So, if you’ve been reading this blog recently you know I’ve been experimenting with making body balm (and other things) with coconut oil. I use it mostly because it’s smooth and sensuous, but there are actually other, more practical reasons for using coconut oil.

Coconut Oil

According to abstracts at the National Institute of Health, Coconut oil is anti-fungal and isrecommended for use in the treatment of fungal infections. It is also recommended for the treatment for xerosis (dry skin). There’s yet another abstract on the antibacterial and emollient effects of coconut oil on atopic dermatitis. And these are just on the topical uses, there is lots of other information, like the article at WebMD on the benefits of the food uses of coconut oil.

I’ve used one of my unscented coconut oil blends as a makeup remover, face wash, moisturizer and even as a treatment for rosacea (more on that in another post.)

If you’re buying coconut oil from the grocery or health food store you are probably paying upwards of $8.00 for 14 oz. A much less expensive way is to buy in bulk from a place like Bulk Apothecary. Where you can get 1 lb of food grade coconut oil for $3.95.

Do you use coconut oil? If so, how and why?

Coconut Oil Treatment for Rosacea

Rosacea is a chronic skin condition that makes your face turn red and may cause swelling and skin sores that look like acne.

There is no known cure.

Source: http://www.ncbi.nlm.nih.gov/pubmedhealth/PMH0001882/

I have had Rosacea since around the time my son was born. It was years before I sought a Doctor’s diagnosis because it would come and go… flare up and then calm down. Finally, after seeing a dermatologist, I got a diagnosis and was prescribed Finacea for treatment. It did help for a long time. But recently, when I tried Finacea to treat a flare-up, it made my skin sting and burn and itch so terribly I figured there had to be another solution.

Since I have been using my homemade coconut oil balm as a face wash and moisturizer, I decided I would just use some extra as a treatment for the flareup.

Rosacea Flare UpThe picture above is day 1 of a bad flare up. Very red, hot, swollen face. 🙁

I gently applied coconut oil throughout the day, it felt cool and soothing instead of the burning sting from the Finacea. I used the coconut oil balm to wash my face each morning and evening and as a moisturizer throughout the day.

On the second day, my skin was still red and hot to touch, but the swelling seemed to go down alot.

Rosacea Treatment - Coconut Oil

The next phase was that the skin was very dry and rough, as if the swollen, irritated layer of skin had shrunk and died. It wasn’t nearly as uncomfortable as when it was red and swollen, but I felt like I had elephant hide on my cheeks. I kept gently cleansing with the coconut oil and using extra as a moisturizer.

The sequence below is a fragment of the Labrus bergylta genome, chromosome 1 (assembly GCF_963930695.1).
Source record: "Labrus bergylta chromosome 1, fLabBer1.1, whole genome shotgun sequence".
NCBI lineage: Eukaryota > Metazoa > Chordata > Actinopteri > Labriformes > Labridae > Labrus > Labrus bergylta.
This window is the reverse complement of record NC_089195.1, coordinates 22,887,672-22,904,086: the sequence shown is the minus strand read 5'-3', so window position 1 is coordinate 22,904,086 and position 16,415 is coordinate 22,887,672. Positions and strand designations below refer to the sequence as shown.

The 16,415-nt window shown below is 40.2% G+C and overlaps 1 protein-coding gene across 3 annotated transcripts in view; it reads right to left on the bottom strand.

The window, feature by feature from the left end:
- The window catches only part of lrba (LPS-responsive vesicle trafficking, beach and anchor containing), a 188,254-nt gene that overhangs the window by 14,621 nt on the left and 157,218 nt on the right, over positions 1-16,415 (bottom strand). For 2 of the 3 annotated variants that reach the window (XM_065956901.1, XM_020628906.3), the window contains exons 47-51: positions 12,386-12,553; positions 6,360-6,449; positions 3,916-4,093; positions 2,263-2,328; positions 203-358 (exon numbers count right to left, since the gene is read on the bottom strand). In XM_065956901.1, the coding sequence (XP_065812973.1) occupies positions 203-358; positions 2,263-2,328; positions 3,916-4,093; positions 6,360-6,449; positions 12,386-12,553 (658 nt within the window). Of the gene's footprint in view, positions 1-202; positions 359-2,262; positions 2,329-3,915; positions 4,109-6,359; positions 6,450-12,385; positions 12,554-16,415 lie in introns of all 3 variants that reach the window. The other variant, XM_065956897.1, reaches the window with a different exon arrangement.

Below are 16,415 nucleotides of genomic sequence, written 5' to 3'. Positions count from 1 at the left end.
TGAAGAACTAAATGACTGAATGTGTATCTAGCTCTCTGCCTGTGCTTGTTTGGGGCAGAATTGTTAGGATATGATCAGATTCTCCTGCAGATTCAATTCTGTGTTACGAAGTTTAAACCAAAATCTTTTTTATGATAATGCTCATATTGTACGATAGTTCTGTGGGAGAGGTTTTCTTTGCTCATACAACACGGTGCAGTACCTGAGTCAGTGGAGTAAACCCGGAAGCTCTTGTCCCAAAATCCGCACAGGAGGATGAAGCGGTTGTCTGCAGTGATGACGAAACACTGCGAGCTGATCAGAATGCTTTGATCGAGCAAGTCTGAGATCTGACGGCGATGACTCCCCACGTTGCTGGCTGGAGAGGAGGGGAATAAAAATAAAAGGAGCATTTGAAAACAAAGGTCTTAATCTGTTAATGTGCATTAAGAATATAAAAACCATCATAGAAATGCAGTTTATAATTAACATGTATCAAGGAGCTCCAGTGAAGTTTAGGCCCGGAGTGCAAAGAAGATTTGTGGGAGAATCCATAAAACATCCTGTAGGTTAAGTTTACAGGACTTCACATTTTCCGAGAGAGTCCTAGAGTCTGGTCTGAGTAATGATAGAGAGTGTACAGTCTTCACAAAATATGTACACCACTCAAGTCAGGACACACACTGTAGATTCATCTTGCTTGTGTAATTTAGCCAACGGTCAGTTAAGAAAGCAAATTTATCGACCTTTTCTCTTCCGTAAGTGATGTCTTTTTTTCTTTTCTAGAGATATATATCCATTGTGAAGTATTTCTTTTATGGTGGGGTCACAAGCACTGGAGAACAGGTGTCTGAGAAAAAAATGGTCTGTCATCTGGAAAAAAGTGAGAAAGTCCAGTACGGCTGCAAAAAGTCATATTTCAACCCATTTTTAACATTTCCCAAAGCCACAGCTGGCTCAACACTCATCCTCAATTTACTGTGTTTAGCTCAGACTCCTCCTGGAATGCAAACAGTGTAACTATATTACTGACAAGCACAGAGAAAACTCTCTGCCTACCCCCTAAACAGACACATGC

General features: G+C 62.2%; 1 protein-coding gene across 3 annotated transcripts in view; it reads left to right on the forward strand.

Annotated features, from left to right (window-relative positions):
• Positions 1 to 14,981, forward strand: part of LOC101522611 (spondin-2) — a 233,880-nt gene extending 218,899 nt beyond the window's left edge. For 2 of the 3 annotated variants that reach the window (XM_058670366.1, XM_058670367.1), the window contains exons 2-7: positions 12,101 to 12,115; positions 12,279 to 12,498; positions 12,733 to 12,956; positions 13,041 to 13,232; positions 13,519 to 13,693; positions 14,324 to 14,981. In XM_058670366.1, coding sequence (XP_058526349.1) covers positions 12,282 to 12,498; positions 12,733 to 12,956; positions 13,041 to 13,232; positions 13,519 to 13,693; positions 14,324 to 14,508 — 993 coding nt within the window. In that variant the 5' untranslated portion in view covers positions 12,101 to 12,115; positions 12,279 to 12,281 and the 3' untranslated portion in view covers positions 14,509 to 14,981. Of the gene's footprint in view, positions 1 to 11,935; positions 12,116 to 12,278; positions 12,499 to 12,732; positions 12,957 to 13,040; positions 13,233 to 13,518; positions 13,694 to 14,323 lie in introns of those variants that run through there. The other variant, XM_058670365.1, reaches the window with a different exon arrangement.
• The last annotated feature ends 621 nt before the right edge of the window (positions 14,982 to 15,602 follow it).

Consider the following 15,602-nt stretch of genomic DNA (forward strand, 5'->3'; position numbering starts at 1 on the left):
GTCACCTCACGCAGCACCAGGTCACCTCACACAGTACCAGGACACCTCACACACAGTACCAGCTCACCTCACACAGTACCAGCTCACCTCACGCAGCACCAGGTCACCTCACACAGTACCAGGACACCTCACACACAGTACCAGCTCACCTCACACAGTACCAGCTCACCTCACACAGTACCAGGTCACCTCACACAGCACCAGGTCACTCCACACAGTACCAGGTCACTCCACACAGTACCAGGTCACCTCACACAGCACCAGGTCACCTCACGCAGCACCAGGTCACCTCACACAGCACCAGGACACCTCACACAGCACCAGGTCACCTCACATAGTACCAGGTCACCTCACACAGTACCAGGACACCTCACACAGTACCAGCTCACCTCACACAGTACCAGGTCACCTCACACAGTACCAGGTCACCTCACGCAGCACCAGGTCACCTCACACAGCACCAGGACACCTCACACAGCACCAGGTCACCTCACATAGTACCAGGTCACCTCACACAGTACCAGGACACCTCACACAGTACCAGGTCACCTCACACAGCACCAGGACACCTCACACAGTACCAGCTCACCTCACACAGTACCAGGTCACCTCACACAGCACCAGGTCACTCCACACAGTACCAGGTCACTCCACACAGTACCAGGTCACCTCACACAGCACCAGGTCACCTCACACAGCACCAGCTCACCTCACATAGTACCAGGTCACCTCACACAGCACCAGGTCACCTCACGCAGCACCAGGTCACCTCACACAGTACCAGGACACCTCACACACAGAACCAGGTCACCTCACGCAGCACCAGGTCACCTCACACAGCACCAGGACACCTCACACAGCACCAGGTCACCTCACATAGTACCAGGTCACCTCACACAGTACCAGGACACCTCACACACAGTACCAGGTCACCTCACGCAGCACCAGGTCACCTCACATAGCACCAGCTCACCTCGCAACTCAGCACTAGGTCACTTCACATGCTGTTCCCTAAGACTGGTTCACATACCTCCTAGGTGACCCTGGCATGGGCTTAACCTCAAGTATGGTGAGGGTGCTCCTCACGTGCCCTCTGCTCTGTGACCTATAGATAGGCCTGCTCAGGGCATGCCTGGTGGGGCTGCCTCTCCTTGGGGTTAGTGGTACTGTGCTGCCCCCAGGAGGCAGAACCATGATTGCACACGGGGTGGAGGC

Coconut Oil treatment for Rosacea After that the rough dry skin began to peel… not like a sunburn peel, but more like flaking off. It was a challenge to try not to scratch off the flaky skin. Instead I applied more coconut oil and used a soft washcloth for gentle exfoliation.

I continued to see improvement and by about the 9th day, my skin was back to being smooth and soft, very little extra redness (just my usual), no dryness, no flakiness, no itch or burn, just my skin – hooray!

Coconut Oil Treatment for Rosaeaa

I hope that the continued use of coconut oil will prevent flare ups, but I haven’t been using it long enough to know. I do know though, that coconut oil as a natural treatment for a rosacea flare-up was a gentle, comfortable, easy and inexpensive treatment that worked.

DIY Reed Oil Diffuser – Fail :-(

I found a great article online a while ago on how to make an inexpensive reed oil diffuser at home. These diffusers are a wonderful way to gently scent a room without opting in to the “Glade plug in” route. So, I thought it would be great to make my own at home.

I used the instructions at: http://www.curbly.com/users/chrisjob/posts/10018-how-to-make-an-inexpensive-diy-reed-diffuser

I used mineral oil, vodka and orange and lemon essential oils. I had a old, empty diffuser hanging around, so I had the bottle and the reeds.

DIY Reed Diffuser Fail

But, silly me, didn’t realize that oil and vodka won’t stay mixed (think oil and vinegar salad dressing.)

So far, the reeds still have the leftover scent from the previous store-bought contents. I don’t know if they will begin to pickup the new essential oil scent. I guess I could be patient and see what happens. But personally I think it looks so silly as is that I probably will dump it out and try a new recipe.

Basically all I need is a way to thin out the mineral oil to be the correct viscosity to diffuse through the reeds. I suppose I could use another kind of oil…but I don’t want anything that would go rancid and defeat the purpose of a pleasant scent!

Suggestions? Ideas?

Gardener’s Hand Scrub Recipe (easy!)

As a gardener, I am frequently out there in the dirt (with or without my garden gloves) and have found that good soil can really embed itself in skin and fingernails.

Dirty hands

“Dirty hands” © Håkan Dahlström used under a Creative Commons Attribution license http://creativecommons.org/licenses/by/3.0/

I used to use a great hand scrub by Mary Kay… but since I’ve started living crunchier, I thought I would see what I could make from home. I found a good recipe at One Good Thing by Jillee but instead of using the pink Dawn dish soap as she recommends, I used lavender (seemed like a good idea at the time). But the color of the pale purple with the sugar made the scrub a sort of grey color, bleh! And for whatever reason, I didn’t like the way my hands felt afterward.